Academic journal article Law and Psychology Review

Intuitions about Arousal and Eyewitness Memory: Effects on Mock Jurors' Judgments

Academic journal article Law and Psychology Review

Intuitions about Arousal and Eyewitness Memory: Effects on Mock Jurors' Judgments

Article excerpt

I. INTRODUCTION

On her way home from work, Barbara stops at a convenience store to pick up some milk and bread. While she is behind the bread rack, a man walks up to the cash register, pulls out a gun, and demands all the money. Barbara hides behind the bread rack, but she can still see what is happening. The cashier gives the thief the money, but the robber is displeased with the amount and shoots the cashier before leaving, without having seen Barbara. Barbara then runs over to check on the cashier and calls 911.

Most people would agree that Barbara just went through an emotionally arousing event. (1) When the police question her, will Barbara's account of the event be more or less accurate than if she had witnessed a less emotionally arousing event? This question could have serious ramifications, not only for police officers basing their search for the culprit on eyewitness accounts, but also for jurors determining the credibility of an eyewitness at trial because jurors place great emphasis on eyewitness testimony. (2) The influence of arousal on memory is of particular relevance to the inquiry of how jurors perceive eyewitnesses in view of the obvious stress involved in witnessing a crime and the complex nature of arousal's effects on memory. There are two central issues concerning jurors' reactions to eyewitness arousal: first, whether emotional arousal aids or hinders eyewitness memory; and second, what lay people (i.e., potential jurors) believe affects eyewitness performance, especially with respect to emotional arousal.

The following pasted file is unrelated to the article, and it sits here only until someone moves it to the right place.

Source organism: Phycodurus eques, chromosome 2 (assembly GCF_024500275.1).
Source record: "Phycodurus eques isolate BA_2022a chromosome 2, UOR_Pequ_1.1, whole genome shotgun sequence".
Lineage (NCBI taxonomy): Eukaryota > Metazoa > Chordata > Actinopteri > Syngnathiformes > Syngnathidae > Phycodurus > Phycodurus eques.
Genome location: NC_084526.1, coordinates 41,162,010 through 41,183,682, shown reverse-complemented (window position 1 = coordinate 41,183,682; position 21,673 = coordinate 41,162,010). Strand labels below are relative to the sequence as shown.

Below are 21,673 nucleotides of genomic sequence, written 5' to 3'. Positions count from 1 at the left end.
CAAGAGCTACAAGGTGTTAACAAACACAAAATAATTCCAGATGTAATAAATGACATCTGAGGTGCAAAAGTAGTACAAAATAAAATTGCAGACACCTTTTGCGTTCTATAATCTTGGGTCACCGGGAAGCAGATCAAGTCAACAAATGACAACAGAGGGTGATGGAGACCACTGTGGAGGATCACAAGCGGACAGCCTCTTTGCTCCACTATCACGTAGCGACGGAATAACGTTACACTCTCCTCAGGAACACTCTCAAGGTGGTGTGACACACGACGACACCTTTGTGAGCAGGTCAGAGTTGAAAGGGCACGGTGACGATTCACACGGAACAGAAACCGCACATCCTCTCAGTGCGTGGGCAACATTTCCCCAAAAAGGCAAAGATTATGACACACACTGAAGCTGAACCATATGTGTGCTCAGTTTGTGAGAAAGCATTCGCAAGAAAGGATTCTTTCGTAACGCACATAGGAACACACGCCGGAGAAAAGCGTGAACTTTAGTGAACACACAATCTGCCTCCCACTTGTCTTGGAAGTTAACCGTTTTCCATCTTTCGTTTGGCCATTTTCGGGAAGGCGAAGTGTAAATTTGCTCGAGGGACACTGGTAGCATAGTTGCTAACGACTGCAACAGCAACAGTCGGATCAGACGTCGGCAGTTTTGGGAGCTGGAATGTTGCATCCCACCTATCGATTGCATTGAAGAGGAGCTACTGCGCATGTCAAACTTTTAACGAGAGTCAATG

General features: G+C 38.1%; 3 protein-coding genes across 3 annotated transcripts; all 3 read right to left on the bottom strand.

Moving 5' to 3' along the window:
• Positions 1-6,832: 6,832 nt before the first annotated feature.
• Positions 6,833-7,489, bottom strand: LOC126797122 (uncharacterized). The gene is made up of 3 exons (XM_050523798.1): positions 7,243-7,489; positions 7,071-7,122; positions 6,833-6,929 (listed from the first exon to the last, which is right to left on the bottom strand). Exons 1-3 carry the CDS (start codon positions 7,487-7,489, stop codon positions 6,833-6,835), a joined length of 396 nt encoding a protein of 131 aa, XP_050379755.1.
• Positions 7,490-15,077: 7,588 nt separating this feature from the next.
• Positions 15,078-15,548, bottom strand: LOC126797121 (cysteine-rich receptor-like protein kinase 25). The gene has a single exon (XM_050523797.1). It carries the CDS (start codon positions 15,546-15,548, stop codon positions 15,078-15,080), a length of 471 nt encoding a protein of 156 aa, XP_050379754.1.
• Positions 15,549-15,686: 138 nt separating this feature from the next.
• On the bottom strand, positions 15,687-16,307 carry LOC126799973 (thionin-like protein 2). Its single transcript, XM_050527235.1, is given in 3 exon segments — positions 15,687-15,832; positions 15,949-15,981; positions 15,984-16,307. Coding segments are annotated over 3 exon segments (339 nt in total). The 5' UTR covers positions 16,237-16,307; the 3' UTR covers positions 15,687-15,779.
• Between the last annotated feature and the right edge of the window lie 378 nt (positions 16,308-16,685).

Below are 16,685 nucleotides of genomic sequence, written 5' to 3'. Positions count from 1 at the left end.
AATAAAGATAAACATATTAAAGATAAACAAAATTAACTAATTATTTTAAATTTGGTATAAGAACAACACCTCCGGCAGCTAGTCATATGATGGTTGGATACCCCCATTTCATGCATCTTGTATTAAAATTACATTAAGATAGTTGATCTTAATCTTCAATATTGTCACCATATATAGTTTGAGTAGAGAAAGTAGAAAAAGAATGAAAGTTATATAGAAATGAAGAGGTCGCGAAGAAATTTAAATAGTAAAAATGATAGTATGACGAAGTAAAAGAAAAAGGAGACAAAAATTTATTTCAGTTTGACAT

The purpose of this Article is to present experimental data on mock jurors' intuitions about eyewitness arousal and the relationship between those intuitions and their judgments in a simulated trial. Part I reviews prior literature about arousal's effects on eyewitness memory and people's intuitions regarding eyewitness performance. Parts II and III present the results of two jury simulation studies in which mock jurors evaluated the credibility of witnesses and the defendant's culpability in a robbery-murder case, where the key eyewitness was described as highly aroused or relatively unaroused. Part IV concludes with a discussion of the results' implications for the role of expert testimony on eyewitness reliability at trial.

II. PREVIOUS RESEARCH

There are two areas of research that are especially relevant to the present topic: facial identification literature findings on how arousal actually does affect eyewitness performance, (3) and findings from jury literature on jurors' naive expectations regarding eyewitness behavior and the relationship between those expectations and their trial-related judgments. (4)

A. Arousal's Effects on Eyewitness Performance

Considerable research has addressed the effects of witnessing an emotional event on memory. (5) Despite widespread belief in the veracity of memories for emotionally significant events, (6) most experts agree that arousal has a detrimental effect on eyewitness memory. (7) Indeed, stress-inducing stimuli have been found to impair eyewitnesses' ability to retrieve details of both an immediately preceding (8) and an immediately following event. (9)

Empirical data yields a picture that is quite complex, indicating that emotional arousal can either aid or hinder memory depending on a variety of factors, (10) Studies of eyewitnesses to real crimes have found that their memories of highly traumatic events may actually be highly accurate in many respects, (11) For example, Christianson and Hubinette interviewed 58 witnesses to actual bank robberies. (12) The results showed a high level of accuracy for details about the robbery itself, such as the robber's actions, clothing, and weapon. (13) On details about other aspects of the robber's appearance, such as footwear, hair, and eye color, as well as information about the specific circumstances of the robbery (e. …

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